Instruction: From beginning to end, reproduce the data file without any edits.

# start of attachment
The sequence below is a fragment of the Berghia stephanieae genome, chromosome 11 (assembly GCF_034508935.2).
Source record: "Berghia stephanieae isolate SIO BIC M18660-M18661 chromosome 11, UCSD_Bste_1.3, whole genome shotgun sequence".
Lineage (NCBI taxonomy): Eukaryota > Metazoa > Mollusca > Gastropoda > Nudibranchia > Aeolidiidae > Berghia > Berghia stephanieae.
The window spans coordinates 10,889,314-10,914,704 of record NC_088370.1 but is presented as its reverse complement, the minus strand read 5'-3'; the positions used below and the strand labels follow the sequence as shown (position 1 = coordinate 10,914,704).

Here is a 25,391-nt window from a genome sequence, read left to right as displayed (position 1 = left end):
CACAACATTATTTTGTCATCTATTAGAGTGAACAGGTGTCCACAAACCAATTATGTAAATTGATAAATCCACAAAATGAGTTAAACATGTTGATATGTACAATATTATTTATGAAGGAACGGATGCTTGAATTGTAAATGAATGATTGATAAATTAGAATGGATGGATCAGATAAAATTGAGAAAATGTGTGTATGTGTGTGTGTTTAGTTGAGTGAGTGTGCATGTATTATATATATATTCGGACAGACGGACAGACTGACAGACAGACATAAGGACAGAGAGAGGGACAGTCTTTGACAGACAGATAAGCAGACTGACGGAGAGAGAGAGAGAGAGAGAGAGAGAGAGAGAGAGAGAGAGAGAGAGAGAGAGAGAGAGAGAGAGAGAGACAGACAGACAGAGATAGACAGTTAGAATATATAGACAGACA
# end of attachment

The sequence below is a fragment of the Berghia stephanieae genome, chromosome 11 (assembly GCF_034508935.2).
Source record: "Berghia stephanieae isolate SIO BIC M18660-M18661 chromosome 11, UCSD_Bste_1.3, whole genome shotgun sequence".
Lineage (NCBI taxonomy): Eukaryota > Metazoa > Mollusca > Gastropoda > Nudibranchia > Aeolidiidae > Berghia > Berghia stephanieae.
The window spans coordinates 10,889,314-10,914,704 of record NC_088370.1 but is presented as its reverse complement, the minus strand read 5'-3'; the positions used below and the strand labels follow the sequence as shown (position 1 = coordinate 10,914,704).

Here is a 25,391-nt window from a genome sequence, read left to right as displayed (position 1 = left end):
CACAACATTATTTTGTCATCTATTAGAGTGAACAGGTGTCCACAAACCAATTATGTAAATTGATAAATCCACAAAATGAGTTAAACATGTTGATATGTACAATATTATTTATGAAGGAACGGATGCTTGAATTGTAAATGAATGATTGATAAATTAGAATGGATGGATCAGATAAAATTGAGAAAATGTGTGTATGTGTGTGTGTTTAGTTGAGTGAGTGTGCATGTATTATATATATATTCGGACAGACGGACAGACTGACAGACAGACATAAGGACAGAGAGAGGGACAGTCTTTGACAGACAGATAAGCAGACTGACGGAGAGAGAGAGAGAGAGAGAGAGAGAGAGAGAGAGAGAGAGAGAGAGAGAGAGAGAGAGAGAGAGAGAGACAGACAGACAGAGATAGACAGTTAGAATATATAGACAGACA